3. 'spaces of representation', or lived spaces. This concerns how everyday practice is lived through the spaces constructed by elites and their symbols. This is associated with counter spaces which challenge or subvert dominant spatial practices or spatialities (Jon Stobart et al, Spaces of Consumption, p. 22). It echoes de Certeau, who showed how individuals could reappropriate spaces for uses other than those for which they were intended. Here is where popular agency is situated. 

I'm also quite fond of Foucault's concept of heterotopia.  Radical Spaces: Venues of popular politics in London, 1790–c. 1845 Heterotopias are ‘counter-sites, a kind of effectively enacted utopia in which the real sites, all the other real sites that can be found within the culture, are simultaneously represented, contested, and inverted’ (Michel Foucault, ‘Of Other Spaces’, Diacritics, 16 (Spring 1986), 24) Some heterotopias are associated with sacred or forbidden spaces; others are spaces for those who deviate from societal norms. Significantly, these spaces are linked to ‘slices of time’. Foucault’s first type of heterotopia is infinite, building to timelessness; he gives the examples of museums and libraries.  Radical Spaces: Venues of popular politics in London, 1790–c. 1845 The second type of heterotopia is even more prominent in the history of collective action in this period: transitory or fleeting. Foucault ascribes this to fairs and carnivals, here today gone tomorrow spaces of play, subversion, the world turned upside down. This theme of the carnivalesque, the charivari, is important in the history of popular protest.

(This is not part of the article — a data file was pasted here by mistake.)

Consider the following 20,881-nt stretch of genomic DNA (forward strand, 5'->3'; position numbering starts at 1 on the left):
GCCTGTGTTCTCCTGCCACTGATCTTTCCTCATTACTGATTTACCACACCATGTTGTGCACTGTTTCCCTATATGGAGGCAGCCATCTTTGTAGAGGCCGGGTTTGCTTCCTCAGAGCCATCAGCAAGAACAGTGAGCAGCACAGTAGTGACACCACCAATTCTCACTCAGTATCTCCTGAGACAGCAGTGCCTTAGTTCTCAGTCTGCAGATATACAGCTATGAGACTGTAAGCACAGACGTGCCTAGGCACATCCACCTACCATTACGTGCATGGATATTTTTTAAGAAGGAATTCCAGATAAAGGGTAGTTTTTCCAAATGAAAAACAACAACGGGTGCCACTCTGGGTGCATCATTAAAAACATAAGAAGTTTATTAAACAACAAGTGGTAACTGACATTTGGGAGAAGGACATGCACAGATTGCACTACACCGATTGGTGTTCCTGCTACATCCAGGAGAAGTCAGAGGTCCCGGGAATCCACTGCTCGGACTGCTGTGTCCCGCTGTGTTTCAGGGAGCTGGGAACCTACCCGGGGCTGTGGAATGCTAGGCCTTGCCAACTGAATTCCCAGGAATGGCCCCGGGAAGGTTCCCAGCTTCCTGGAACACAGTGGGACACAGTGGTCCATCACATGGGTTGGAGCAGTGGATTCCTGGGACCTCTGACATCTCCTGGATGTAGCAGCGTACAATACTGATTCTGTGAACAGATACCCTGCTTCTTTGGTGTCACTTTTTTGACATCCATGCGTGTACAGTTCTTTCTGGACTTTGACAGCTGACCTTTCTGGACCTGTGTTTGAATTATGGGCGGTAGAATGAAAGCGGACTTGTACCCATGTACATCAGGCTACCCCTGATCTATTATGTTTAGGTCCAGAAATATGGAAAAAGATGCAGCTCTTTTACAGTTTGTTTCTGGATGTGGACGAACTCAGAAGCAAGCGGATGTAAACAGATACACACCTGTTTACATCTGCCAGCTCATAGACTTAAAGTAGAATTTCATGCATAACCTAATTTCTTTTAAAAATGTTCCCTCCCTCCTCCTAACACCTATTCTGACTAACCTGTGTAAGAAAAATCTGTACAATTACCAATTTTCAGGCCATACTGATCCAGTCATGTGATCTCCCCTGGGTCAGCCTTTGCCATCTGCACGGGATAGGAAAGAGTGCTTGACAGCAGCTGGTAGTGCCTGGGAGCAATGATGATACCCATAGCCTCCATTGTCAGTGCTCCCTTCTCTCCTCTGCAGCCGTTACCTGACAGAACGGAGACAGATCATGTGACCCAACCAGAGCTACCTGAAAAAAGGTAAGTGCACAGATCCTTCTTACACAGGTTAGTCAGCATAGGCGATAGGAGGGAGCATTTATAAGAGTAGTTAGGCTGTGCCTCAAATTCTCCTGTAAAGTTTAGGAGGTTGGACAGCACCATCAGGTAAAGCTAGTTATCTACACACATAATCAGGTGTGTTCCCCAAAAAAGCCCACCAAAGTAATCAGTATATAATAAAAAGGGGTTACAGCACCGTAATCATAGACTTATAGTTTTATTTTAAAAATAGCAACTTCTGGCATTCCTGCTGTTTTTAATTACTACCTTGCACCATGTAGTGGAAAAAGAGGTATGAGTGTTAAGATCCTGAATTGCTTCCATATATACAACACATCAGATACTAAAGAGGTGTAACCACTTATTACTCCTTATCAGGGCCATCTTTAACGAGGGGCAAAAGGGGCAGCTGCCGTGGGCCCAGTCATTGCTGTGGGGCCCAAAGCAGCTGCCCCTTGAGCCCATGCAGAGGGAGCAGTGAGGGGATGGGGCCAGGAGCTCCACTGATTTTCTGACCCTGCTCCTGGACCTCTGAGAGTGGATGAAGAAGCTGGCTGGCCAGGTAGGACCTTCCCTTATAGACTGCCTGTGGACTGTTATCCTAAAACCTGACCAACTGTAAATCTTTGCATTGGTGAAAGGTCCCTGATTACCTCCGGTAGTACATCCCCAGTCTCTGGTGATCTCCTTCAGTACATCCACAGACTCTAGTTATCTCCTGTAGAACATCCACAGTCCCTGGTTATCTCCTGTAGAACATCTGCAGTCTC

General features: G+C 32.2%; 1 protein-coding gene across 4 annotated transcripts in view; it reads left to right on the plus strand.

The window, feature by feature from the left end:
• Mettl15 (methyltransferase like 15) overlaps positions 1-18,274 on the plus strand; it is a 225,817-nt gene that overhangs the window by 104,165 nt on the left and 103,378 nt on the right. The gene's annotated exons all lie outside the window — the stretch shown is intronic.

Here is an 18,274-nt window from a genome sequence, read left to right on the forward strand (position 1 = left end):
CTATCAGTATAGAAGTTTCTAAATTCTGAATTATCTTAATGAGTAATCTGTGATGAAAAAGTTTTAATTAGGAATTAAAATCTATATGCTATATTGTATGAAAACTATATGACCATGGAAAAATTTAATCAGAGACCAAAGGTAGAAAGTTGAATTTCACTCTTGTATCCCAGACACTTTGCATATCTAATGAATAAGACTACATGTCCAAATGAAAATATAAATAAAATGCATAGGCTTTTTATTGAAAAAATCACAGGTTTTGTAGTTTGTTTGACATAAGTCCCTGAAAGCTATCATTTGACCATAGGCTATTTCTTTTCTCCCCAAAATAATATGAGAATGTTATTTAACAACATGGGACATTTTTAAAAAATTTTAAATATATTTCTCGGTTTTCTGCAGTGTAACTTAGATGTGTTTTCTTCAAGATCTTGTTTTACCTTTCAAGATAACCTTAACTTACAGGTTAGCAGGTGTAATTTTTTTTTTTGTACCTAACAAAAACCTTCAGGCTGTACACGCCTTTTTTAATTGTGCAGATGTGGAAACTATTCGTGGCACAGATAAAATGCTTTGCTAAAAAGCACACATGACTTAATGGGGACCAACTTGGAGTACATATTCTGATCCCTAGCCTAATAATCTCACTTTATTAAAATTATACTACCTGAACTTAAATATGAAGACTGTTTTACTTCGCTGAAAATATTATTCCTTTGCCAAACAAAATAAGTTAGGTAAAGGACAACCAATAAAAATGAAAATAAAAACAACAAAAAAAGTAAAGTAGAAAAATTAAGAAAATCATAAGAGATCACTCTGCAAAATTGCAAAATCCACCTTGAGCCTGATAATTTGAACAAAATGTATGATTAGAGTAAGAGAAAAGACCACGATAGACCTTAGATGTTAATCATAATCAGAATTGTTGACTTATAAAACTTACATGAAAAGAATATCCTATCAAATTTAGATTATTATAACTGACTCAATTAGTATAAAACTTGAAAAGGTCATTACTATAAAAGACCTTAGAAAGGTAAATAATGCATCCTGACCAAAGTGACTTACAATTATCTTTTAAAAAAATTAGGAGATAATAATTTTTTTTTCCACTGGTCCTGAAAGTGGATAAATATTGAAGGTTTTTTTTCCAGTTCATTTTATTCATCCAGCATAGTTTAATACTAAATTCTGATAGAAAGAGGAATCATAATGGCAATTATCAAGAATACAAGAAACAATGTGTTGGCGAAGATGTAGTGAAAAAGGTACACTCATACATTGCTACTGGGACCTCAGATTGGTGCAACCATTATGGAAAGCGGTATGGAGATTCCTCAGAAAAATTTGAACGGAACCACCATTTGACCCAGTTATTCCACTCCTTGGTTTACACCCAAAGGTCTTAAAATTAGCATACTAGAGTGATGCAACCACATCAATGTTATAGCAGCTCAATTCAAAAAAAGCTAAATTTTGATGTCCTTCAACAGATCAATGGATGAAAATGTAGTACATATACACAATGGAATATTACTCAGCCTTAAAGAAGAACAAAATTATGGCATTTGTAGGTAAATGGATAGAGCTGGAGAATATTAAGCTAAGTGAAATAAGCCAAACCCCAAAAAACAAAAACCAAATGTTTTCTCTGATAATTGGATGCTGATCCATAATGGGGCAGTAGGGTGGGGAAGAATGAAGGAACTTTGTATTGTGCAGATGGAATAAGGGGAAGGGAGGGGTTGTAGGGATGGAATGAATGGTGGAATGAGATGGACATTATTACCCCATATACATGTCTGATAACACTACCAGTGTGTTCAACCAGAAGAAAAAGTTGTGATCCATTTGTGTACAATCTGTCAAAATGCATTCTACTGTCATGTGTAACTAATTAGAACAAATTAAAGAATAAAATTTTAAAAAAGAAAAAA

So what lessons can we learn from spatial theory? Above all, space is not the inert background to action, but its foreground and in some senses, its agency. However, I am going to include in my seminar papers some warning about 'why I am bored of turning'. The 'spatial turn', based as it is on semiotics and cultural constructions, does not describe everything. It cannot describe the phenomenology of place; it tells us how inhabitants symbolised and understood space, but less about how they felt and experienced spaces. It also lacks distinctive historical contexts, which I will argue are situated in *place* rather than space, and in England, take the form and are shaped by custom and the law in particular. All will be revealed in the book.


[1] Lefebvre, Production of Space, p. 33.
[2] Barney Warf and Santa Arias, The Spatial Turn: Interdisciplinary Perspectives (Abingdon, 2009), p. 3; David Harvey, Spaces of Capital: towards a Critical geography (Routledge, 2001).
 
Further reading:
Radical Spaces: Venues of popular politics in London, 1790–c. 1845 Don Mitchell, Cultural Geography: a Critical Introduction  (Oxford: 2000); 
Radical Spaces: Venues of popular politics in London, 1790–c. 1845 Beat K├╝min, Political Space in Pre-industrial Europe (Adlershot, 2009)